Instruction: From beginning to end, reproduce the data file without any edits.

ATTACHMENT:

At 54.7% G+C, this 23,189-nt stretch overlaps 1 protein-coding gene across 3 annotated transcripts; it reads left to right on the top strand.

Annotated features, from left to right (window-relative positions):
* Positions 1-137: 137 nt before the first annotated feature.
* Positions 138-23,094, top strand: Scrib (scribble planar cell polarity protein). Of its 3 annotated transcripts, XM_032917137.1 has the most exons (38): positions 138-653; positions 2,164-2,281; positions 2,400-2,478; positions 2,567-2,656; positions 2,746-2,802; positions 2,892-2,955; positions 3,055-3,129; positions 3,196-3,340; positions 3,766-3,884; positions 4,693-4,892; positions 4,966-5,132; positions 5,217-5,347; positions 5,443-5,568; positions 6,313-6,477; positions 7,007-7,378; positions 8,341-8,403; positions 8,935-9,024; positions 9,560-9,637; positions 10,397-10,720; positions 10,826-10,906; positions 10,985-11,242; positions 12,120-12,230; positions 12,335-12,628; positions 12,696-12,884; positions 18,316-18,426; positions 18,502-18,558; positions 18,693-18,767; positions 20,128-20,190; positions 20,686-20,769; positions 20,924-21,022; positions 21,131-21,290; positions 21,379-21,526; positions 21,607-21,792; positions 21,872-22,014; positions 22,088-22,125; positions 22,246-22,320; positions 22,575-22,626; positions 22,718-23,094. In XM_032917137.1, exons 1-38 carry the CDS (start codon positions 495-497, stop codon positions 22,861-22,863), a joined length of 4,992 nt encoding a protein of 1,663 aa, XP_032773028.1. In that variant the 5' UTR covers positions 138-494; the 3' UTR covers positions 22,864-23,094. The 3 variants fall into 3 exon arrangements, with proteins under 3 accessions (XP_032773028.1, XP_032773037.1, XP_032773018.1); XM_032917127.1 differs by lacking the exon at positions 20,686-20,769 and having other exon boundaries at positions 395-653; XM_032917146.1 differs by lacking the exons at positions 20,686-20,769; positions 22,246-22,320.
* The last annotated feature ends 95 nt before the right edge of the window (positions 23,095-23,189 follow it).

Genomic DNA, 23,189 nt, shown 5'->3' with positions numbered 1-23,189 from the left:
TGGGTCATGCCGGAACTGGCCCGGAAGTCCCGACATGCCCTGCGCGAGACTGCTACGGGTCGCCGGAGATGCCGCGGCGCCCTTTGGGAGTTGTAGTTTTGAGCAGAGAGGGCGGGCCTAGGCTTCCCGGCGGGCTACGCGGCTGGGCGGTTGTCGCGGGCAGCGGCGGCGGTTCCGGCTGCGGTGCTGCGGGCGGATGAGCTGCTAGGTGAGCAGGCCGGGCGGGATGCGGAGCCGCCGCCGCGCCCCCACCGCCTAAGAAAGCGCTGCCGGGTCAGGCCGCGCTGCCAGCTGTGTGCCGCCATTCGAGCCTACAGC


At 54.7% G+C, this 23,189-nt stretch overlaps 1 protein-coding gene across 3 annotated transcripts; it reads left to right on the top strand.

Annotated features, from left to right (window-relative positions):
* Positions 1-137: 137 nt before the first annotated feature.
* Positions 138-23,094, top strand: Scrib (scribble planar cell polarity protein). Of its 3 annotated transcripts, XM_032917137.1 has the most exons (38): positions 138-653; positions 2,164-2,281; positions 2,400-2,478; positions 2,567-2,656; positions 2,746-2,802; positions 2,892-2,955; positions 3,055-3,129; positions 3,196-3,340; positions 3,766-3,884; positions 4,693-4,892; positions 4,966-5,132; positions 5,217-5,347; positions 5,443-5,568; positions 6,313-6,477; positions 7,007-7,378; positions 8,341-8,403; positions 8,935-9,024; positions 9,560-9,637; positions 10,397-10,720; positions 10,826-10,906; positions 10,985-11,242; positions 12,120-12,230; positions 12,335-12,628; positions 12,696-12,884; positions 18,316-18,426; positions 18,502-18,558; positions 18,693-18,767; positions 20,128-20,190; positions 20,686-20,769; positions 20,924-21,022; positions 21,131-21,290; positions 21,379-21,526; positions 21,607-21,792; positions 21,872-22,014; positions 22,088-22,125; positions 22,246-22,320; positions 22,575-22,626; positions 22,718-23,094. In XM_032917137.1, exons 1-38 carry the CDS (start codon positions 495-497, stop codon positions 22,861-22,863), a joined length of 4,992 nt encoding a protein of 1,663 aa, XP_032773028.1. In that variant the 5' UTR covers positions 138-494; the 3' UTR covers positions 22,864-23,094. The 3 variants fall into 3 exon arrangements, with proteins under 3 accessions (XP_032773028.1, XP_032773037.1, XP_032773018.1); XM_032917127.1 differs by lacking the exon at positions 20,686-20,769 and having other exon boundaries at positions 395-653; XM_032917146.1 differs by lacking the exons at positions 20,686-20,769; positions 22,246-22,320.
* The last annotated feature ends 95 nt before the right edge of the window (positions 23,095-23,189 follow it).

Genomic DNA, 23,189 nt, shown 5'->3' with positions numbered 1-23,189 from the left:
TGGGTCATGCCGGAACTGGCCCGGAAGTCCCGACATGCCCTGCGCGAGACTGCTACGGGTCGCCGGAGATGCCGCGGCGCCCTTTGGGAGTTGTAGTTTTGAGCAGAGAGGGCGGGCCTAGGCTTCCCGGCGGGCTACGCGGCTGGGCGGTTGTCGCGGGCAGCGGCGGCGGTTCCGGCTGCGGTGCTGCGGGCGGATGAGCTGCTAGGTGAGCAGGCCGGGCGGGATGCGGAGCCGCCGCCGCGCCCCCACCGCCTAAGAAAGCGCTGCCGGGTCAGGCCGCGCTGCCAGCTGTGTGCCGCCATTCGAGCCTACAGC